while most girls would have taken that and gone their way, Eve was
different. Eve only knew it was a ripple on the surface of Jason Wall's
bought happiness. She'd hung around for more. For much more.

"Drink?" Jason Wall asked.

"The usual."

       *       *       *       *       *

They drank. The butler brought dinner, and they ate. Then there was a
bottle of brandy, and cigarettes, and love play. Finally Eve said: "You
seem restless tonight, Jason darling."

"Do I?"

"I ought to know. I know you better than anyone else does."

"You don't know me at all. No one does, I've seen to it."

"Is anything the matter?"

"Eve, you've never lied to me. That's one of the things about you I
always admired, aside from your more obvious charms. Tell me, what would
you do if I died?"

"Don't even talk like that!"

"Posh! Don't make believe you're sentimental. I want the truth. What
would you do if I died in a year or two?"

"I--I don't even want to think about it."

"Actress! Bah!" Jason Wall grabbed her wrist, twisting cruelly.

"Jason, you--you're hurting me!"

"Then tell me the truth. What would you do if I died?" His tone was
urgent.

"I'd be--sad."

"Blast it, of course you'd be sad. I've given you the sort of life a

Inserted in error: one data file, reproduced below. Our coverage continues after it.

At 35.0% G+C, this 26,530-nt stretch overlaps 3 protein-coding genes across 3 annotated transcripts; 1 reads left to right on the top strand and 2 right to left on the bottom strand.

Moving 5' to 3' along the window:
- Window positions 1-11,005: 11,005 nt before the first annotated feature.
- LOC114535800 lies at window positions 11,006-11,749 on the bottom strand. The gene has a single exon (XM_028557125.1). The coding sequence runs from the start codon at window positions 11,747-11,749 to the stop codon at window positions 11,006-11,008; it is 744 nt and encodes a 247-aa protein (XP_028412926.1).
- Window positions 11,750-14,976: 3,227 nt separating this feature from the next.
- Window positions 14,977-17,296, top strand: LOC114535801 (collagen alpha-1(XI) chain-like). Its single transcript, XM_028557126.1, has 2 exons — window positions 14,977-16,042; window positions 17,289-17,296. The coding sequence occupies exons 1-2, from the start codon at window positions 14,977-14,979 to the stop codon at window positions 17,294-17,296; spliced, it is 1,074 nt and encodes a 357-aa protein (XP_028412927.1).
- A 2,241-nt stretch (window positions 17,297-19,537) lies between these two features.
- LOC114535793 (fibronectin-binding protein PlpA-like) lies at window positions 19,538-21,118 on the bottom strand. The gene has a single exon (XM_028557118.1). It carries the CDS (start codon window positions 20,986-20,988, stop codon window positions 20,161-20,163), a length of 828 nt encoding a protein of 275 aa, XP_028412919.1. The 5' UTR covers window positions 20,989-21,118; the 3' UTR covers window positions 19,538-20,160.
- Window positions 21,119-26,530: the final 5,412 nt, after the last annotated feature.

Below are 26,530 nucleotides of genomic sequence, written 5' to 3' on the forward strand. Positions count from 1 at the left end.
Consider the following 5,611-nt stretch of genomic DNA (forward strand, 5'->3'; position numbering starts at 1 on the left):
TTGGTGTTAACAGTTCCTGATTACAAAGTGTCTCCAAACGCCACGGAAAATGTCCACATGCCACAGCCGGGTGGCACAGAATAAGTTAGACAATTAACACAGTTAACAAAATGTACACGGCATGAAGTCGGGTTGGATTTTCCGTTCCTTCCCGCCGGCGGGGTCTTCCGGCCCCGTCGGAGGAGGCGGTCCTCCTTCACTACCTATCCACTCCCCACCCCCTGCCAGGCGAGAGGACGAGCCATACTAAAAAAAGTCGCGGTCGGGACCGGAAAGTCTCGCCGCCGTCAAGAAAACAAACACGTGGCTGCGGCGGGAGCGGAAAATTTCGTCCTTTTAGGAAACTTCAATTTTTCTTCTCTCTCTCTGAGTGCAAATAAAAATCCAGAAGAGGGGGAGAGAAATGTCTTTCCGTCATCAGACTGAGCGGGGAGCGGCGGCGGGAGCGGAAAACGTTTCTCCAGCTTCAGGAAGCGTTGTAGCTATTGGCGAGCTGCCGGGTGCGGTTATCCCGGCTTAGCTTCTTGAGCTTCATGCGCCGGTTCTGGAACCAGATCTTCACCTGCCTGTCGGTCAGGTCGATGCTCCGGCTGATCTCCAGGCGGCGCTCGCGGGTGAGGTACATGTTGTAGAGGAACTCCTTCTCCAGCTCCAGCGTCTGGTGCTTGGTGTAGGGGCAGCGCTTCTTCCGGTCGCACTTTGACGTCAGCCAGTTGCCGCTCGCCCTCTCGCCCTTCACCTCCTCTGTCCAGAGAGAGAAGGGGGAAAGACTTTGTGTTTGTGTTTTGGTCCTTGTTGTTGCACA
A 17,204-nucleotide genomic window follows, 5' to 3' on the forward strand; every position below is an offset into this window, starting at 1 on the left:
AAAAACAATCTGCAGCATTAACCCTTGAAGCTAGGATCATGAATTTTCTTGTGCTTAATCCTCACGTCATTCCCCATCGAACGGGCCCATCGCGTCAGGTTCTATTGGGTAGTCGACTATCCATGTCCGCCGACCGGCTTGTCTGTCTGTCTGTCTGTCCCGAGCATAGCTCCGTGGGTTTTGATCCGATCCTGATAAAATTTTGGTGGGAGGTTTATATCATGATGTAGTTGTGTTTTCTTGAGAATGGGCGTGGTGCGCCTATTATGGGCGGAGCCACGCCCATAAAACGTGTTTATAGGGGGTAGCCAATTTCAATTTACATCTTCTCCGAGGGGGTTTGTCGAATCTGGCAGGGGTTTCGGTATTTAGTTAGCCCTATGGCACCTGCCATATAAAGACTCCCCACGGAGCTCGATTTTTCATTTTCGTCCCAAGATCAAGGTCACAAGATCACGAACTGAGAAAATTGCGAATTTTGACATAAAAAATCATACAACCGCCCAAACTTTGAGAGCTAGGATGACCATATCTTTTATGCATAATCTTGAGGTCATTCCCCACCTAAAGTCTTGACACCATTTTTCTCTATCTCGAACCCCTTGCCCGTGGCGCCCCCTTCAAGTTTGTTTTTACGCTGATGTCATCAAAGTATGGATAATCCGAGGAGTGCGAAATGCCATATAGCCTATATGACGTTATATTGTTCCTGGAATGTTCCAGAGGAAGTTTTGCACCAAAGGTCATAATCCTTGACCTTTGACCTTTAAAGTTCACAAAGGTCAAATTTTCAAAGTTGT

girl dreams about. But what would you do?"

"I--Jason, really!"

"Would you hook onto another man? Another rich man? You'd have to settle
for second best, you know. I'm the richest man there is. But don't think
I haven't seen how some of my business associates have been eying you.
Don't think--"

"Jason, my arm."

"Then tell me what I want to know."

"All right. All right, I'll tell you. You've shown me what the good life
is, Jason. I wouldn't want to be without it for long. I--I'd hook onto
someone else, as you say."

Jason Wall smiled. "Thank you," he said sincerely. "Thank you so much
for being honest."

He made love like a college sophomore that night. Eve was quite
pleasantly startled.

       *       *       *       *       *

Later that week and for the next month or so, he thought of suicide. The
trouble was, he had never been able to stand pain. A weakness. The one
weakness he had. When he thought of the pain which would surely come,
when he thought of the last few months of his life, which would be
spent, pain-wracked, on his death bed, his thoughts leaned most strongly